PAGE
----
CODY- Wyoming Game and Fish biologists have confirmed that epizootic hemorrhagic disease (EHD) has killed a number of white-tailed deer and some pronghorn in the Big Horn Basin, Sheridan and Casper areas this year.
Samples from approximately 13 white-tailed deer and four pronghorn were collected and sent to the Game and Fish laboratory in Laramie, WY where lung and spleen tissues were tested for hemorrhagic disease--either epizootic hemorrhagic disease or the bluetongue virus. The test results indicated that EHD was the cause for two of the four pronghorn deaths and six of the 13 white-tailed deer. To date, bluetongue virus has not been isolated or detected.
Reports of carcasses along the Tongue River, Little Powder River, Greybull River, Shell Creek and other drainages were received during mid-August and September. "Conditions were ideal for an outbreak of the disease during late summer," said Cynthia Tate, Assistant Veterinarian for the Game and Fish. "Recent cold temperatures should slow the spread of the disease as temperatures affect the ‘no-see-um' gnats—the agents responsible for disease transmission."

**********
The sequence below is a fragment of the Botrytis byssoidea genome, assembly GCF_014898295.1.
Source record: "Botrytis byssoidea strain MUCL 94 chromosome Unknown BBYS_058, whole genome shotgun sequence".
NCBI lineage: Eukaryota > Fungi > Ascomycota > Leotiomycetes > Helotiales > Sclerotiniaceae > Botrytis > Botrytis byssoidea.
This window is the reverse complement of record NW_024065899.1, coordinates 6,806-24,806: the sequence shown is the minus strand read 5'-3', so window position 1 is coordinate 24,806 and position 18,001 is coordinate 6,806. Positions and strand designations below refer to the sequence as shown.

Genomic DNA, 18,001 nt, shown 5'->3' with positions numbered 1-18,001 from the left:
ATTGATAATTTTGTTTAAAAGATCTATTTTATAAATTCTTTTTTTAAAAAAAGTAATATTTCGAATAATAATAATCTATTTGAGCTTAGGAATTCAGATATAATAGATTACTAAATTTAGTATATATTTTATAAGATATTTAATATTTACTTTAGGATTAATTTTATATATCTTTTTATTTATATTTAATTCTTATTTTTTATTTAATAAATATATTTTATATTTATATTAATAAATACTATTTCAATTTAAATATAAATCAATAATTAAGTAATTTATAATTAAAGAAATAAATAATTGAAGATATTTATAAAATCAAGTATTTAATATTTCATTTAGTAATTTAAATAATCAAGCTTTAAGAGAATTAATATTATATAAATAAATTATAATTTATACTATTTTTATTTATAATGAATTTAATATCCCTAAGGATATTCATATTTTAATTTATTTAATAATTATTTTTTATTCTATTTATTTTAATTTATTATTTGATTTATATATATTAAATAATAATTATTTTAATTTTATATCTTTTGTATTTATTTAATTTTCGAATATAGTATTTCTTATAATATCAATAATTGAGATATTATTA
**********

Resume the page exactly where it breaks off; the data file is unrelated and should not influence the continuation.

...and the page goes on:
According to Tate, when first infected an animal looks healthy and normal. As the disease progresses the animal begins to look weak and ill. The EHD virus can cause spontaneous hemorrhaging in the muscles and organs five to 10 days after an animal is infected. Even with a hard frost the disease may continue to claim some animals that were previously infected for a couple of weeks.
The last significant outbreak of the disease in the Big Horn Basin was in 2007 and the one previous to that was in 2001. "In both of those years in the basin, numbers of white-tailed deer were reduced significantly, however, this outbreak does not appear to be as severe," said Tom Easterly, the Game and Fish wildlife biologist in Greybull.
"We collected samples from the Gillette, Leiter, Kaycee, and Powder River areas this year. The outbreak appears to be localized, but widespread through various parts of our region," said Lynn Jahnke, Sheridan wildlife management coordinator for the Game and Fish. In the Sheridan area, the most recent outbreak occurred in 2006 and the one previous to that was in 1998.
Hunters do not have to worry about getting the disease from eating deer meat. "There is no human health concern from the hemorrhagic disease," Tate said. "Humans can't get it and neither can most other wildlife."
She added that mule deer occasionally get the disease but are generally insulated from the infection because they don't tend to inhabit the environment of the gnats.